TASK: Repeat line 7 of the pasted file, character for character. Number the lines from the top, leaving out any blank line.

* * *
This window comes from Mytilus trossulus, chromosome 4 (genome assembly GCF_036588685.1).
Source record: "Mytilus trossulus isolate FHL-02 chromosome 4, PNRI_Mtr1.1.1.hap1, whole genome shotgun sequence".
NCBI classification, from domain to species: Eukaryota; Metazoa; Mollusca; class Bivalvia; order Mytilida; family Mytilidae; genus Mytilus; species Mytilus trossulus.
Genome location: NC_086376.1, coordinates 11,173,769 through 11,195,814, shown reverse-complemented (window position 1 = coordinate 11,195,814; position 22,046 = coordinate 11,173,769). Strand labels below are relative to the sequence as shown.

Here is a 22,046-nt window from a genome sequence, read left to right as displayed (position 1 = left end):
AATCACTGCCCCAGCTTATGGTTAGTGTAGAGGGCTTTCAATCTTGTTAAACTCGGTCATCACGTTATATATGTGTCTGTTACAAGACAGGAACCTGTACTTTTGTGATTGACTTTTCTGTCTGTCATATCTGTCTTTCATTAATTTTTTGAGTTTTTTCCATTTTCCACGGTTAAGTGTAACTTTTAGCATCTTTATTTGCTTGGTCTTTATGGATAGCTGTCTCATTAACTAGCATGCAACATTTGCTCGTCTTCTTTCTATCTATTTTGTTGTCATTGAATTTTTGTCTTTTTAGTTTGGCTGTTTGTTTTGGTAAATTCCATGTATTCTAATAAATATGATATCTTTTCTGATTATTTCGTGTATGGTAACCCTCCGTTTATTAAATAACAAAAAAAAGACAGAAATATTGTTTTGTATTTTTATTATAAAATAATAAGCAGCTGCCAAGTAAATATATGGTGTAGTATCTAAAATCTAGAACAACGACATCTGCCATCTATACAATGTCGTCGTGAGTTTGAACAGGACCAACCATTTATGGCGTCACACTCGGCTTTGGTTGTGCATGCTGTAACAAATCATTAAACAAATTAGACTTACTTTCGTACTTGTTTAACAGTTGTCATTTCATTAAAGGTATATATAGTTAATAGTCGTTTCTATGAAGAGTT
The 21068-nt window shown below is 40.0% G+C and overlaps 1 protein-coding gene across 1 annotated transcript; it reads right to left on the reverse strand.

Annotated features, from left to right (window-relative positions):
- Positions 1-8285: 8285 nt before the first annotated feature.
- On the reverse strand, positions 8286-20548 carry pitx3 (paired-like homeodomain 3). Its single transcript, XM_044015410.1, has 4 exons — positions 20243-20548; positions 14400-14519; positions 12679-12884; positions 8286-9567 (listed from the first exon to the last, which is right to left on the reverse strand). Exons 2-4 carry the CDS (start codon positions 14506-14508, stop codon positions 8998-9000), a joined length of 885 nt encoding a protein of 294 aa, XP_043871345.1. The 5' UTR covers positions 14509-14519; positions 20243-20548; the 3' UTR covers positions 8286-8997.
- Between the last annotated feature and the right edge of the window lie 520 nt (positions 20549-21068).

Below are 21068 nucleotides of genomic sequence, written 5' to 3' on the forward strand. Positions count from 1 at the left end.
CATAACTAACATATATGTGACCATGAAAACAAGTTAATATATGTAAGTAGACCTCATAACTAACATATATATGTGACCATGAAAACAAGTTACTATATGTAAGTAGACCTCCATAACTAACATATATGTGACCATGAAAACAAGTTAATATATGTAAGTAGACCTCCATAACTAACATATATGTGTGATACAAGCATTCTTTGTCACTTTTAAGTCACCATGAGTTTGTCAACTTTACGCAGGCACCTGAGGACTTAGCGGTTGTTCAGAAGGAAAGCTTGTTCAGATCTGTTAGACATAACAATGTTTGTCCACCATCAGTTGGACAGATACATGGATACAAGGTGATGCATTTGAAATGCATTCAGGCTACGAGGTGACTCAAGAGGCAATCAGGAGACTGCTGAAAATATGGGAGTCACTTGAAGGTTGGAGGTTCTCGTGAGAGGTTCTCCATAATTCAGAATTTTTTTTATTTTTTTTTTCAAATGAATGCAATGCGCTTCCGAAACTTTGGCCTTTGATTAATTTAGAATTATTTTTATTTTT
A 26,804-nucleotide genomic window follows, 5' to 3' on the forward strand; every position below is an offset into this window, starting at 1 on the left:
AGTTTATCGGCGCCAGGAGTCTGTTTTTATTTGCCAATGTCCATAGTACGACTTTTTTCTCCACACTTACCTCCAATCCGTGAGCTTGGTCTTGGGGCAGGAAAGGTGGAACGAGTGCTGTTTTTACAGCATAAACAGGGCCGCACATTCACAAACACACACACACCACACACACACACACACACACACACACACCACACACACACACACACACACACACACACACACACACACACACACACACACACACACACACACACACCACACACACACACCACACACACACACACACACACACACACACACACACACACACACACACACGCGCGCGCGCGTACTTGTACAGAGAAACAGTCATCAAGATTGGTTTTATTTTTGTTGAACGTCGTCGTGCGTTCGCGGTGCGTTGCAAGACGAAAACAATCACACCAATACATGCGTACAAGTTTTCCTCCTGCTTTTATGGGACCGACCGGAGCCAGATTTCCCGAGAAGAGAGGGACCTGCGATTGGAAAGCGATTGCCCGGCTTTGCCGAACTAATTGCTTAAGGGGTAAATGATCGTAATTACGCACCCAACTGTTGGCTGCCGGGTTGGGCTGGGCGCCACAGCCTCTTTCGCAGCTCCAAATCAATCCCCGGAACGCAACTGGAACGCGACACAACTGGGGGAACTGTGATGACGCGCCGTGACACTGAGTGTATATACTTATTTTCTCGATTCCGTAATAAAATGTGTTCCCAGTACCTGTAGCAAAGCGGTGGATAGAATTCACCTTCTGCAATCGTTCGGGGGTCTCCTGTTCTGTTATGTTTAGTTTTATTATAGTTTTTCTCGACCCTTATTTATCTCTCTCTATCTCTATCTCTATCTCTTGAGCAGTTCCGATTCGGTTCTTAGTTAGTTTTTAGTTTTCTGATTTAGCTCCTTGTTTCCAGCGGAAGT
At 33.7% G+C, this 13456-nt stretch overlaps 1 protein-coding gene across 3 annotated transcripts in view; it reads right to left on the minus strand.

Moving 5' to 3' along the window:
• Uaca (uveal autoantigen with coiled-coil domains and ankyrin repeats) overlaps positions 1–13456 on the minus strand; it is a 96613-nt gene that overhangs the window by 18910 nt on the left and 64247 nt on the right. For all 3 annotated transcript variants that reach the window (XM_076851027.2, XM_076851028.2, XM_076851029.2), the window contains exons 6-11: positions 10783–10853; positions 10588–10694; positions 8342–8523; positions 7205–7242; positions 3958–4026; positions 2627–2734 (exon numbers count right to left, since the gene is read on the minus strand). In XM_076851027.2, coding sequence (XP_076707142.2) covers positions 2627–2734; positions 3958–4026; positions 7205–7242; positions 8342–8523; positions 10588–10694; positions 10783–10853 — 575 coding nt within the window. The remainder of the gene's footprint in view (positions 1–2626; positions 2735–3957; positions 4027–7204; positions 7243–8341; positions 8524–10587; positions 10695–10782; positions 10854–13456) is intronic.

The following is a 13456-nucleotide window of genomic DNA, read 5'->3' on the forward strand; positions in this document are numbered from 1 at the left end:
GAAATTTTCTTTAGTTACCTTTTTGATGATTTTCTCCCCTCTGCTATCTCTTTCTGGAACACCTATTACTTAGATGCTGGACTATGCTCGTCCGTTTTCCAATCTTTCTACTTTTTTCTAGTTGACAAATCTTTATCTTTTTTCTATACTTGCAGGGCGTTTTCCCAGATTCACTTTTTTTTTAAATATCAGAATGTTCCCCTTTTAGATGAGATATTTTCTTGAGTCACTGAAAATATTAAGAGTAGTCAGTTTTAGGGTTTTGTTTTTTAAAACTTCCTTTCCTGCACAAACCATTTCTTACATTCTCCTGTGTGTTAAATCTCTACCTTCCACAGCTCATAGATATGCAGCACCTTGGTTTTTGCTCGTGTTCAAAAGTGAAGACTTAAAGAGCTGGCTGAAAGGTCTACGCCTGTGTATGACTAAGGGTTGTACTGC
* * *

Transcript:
The 21068-nt window shown below is 40.0% G+C and overlaps 1 protein-coding gene across 1 annotated transcript; it reads right to left on the reverse strand.